In 1941, Time magazine introduced the term "Tex-Mex" in a linguistic sense, describing "Tex-Mex Spanish, that half-English half-Spanish patois of the border." The culinary tradition of fusing Mexican and Texan foods had been quietly evolving already for close to 100 years.
But it seems somehow significant that 1941 was also the year that Raul Molina and his wife Mary bought Old Monterrey Restaurant on West Gray Street. "They lived upstairs and the restaurant was downstairs," explains Ricardo Molina, who now runs Molina's Cantina with brothers Raul III and Roberto.
Dishes early on included spaghetti with chili con carne, a dish better known around the country as Cincinnati chili. Apparently, it sprang up separately in Texas. That chili con carne is still made using the same recipe and is still served with crackers as it was in the '40s, or over cheese enchiladas.
When Molina's first opened, though, crackers played a far more important role than they do now. At the time, tortilla chips hadn't yet gained popularity. Before a meal at Old Monterrey, guests were presented with crackers and butter or margarine, says Molina.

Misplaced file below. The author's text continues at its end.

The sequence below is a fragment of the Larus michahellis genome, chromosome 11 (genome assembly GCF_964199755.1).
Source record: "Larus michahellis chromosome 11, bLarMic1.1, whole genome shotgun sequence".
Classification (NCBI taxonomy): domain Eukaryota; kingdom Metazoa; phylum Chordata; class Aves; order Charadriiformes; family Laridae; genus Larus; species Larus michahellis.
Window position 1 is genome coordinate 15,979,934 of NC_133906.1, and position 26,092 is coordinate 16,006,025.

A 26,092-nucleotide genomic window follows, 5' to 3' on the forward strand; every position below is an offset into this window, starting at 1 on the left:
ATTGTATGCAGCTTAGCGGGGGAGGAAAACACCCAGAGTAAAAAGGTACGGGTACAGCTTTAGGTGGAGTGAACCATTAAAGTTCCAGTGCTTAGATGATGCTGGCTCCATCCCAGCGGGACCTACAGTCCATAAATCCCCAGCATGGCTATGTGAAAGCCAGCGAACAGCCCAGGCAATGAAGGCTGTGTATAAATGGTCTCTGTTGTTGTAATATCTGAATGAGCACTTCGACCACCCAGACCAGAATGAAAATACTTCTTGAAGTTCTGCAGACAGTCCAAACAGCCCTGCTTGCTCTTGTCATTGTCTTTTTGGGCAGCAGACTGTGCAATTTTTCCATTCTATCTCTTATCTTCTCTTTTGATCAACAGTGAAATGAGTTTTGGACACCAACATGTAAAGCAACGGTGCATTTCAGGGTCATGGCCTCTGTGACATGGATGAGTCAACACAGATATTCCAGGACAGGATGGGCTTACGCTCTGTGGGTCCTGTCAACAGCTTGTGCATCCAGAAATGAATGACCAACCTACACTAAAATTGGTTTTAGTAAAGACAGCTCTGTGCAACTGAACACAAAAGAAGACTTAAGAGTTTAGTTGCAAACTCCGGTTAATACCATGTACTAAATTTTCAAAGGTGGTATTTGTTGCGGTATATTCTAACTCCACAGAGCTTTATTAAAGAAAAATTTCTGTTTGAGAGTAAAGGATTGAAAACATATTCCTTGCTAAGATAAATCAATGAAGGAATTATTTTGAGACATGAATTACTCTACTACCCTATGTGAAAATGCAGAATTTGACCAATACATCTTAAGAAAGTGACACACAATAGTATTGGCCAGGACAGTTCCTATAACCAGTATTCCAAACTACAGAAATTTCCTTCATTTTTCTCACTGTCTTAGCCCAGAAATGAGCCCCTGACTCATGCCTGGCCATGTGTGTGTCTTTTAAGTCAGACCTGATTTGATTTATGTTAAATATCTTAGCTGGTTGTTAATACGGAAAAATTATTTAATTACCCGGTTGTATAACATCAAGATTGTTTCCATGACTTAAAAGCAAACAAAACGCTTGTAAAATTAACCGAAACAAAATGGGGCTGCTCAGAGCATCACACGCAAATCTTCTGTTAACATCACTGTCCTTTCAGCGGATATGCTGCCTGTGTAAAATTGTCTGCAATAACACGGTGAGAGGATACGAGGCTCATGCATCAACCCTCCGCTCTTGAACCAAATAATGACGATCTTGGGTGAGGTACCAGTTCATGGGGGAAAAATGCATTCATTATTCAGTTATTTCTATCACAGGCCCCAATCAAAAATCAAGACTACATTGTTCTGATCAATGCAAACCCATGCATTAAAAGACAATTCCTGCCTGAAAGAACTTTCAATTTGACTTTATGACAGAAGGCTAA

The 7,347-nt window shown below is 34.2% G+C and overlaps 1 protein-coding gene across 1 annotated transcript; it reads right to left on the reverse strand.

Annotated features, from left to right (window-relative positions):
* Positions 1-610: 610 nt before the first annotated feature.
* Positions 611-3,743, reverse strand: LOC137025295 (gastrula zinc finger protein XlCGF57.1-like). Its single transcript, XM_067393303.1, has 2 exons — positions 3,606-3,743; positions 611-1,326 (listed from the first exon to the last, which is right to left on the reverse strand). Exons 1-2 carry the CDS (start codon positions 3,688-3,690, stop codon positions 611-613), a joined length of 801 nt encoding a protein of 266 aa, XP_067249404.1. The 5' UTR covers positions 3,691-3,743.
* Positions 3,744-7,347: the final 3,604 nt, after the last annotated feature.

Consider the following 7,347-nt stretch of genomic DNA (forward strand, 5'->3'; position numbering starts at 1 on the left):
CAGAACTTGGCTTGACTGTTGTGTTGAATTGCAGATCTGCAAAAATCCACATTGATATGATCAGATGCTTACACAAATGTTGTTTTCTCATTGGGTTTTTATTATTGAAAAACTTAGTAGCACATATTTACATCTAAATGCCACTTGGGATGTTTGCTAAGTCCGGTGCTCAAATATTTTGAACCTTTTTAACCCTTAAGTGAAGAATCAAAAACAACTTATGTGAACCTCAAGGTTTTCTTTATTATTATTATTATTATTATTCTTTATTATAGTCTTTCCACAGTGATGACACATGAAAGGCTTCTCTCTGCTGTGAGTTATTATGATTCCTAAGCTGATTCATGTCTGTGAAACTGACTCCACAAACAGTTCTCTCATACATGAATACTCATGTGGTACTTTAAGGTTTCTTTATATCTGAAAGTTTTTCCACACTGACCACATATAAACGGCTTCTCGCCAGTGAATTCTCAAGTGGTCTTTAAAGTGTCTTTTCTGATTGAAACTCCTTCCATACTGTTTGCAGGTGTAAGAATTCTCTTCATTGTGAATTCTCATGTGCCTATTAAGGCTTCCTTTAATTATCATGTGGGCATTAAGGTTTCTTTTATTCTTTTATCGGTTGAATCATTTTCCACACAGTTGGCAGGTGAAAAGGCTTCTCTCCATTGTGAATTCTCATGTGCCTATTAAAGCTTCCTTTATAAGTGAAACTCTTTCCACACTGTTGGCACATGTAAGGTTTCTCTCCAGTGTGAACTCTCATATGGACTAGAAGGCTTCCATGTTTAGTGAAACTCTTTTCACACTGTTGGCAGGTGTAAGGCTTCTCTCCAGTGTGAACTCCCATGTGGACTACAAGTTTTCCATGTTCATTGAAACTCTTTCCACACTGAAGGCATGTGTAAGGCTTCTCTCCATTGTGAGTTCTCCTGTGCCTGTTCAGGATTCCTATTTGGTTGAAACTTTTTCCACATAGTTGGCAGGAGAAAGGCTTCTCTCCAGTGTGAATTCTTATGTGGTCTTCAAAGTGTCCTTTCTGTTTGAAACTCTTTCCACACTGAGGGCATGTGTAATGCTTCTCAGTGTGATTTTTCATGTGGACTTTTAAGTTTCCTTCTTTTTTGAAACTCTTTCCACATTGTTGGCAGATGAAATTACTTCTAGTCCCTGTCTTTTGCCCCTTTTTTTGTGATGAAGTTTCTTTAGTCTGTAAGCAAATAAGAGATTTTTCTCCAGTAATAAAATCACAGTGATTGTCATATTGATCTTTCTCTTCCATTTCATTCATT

Later, meals came with an option of soft corn tortillas or the "toasted tortillas" that eventually evolved into the traditional chips. Those, too, were served with butter. Meals also came with a choice of coffee or tea, generally ringing up at little more than $1.
From Sunday, September 11 through Friday, September 16, Molina's will revert to a similar price point on one dish a day. For 75 minutes each of those days, one menu item's price will drop by 75 percent. The most expensive will cost $3.49. Those specials will be announced on every location's Facebook page as they become available. The week's festivities will end the following day Saturday, September 17 with anniversary fiestas, complete with free food, drink specials, giveaways and mariachi tunes, at each of the three remaining locations. If ever there was a time to party like it's 1941, this is it.